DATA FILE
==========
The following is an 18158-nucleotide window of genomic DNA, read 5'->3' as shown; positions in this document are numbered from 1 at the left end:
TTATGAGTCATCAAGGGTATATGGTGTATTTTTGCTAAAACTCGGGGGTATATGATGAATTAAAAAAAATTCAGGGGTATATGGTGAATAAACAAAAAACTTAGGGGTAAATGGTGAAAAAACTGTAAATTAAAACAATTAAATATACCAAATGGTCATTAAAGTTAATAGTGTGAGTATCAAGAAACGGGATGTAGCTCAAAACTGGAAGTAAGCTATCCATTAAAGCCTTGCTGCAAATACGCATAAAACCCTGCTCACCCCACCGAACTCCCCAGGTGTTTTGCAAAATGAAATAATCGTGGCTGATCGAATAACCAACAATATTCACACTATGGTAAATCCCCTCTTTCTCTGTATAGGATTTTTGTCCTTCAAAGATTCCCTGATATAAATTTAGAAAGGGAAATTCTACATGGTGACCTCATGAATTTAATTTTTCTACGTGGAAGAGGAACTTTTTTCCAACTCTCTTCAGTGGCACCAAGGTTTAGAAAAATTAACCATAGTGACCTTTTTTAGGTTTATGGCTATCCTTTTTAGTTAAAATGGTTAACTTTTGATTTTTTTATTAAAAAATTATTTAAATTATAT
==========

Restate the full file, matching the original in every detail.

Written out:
The following is an 18158-nucleotide window of genomic DNA, read 5'->3' as shown; positions in this document are numbered from 1 at the left end:
TTATGAGTCATCAAGGGTATATGGTGTATTTTTGCTAAAACTCGGGGGTATATGATGAATTAAAAAAAATTCAGGGGTATATGGTGAATAAACAAAAAACTTAGGGGTAAATGGTGAAAAAACTGTAAATTAAAACAATTAAATATACCAAATGGTCATTAAAGTTAATAGTGTGAGTATCAAGAAACGGGATGTAGCTCAAAACTGGAAGTAAGCTATCCATTAAAGCCTTGCTGCAAATACGCATAAAACCCTGCTCACCCCACCGAACTCCCCAGGTGTTTTGCAAAATGAAATAATCGTGGCTGATCGAATAACCAACAATATTCACACTATGGTAAATCCCCTCTTTCTCTGTATAGGATTTTTGTCCTTCAAAGATTCCCTGATATAAATTTAGAAAGGGAAATTCTACATGGTGACCTCATGAATTTAATTTTTCTACGTGGAAGAGGAACTTTTTTCCAACTCTCTTCAGTGGCACCAAGGTTTAGAAAAATTAACCATAGTGACCTTTTTTAGGTTTATGGCTATCCTTTTTAGTTAAAATGGTTAACTTTTGATTTTTTTATTAAAAAATTATTTAAATTATAT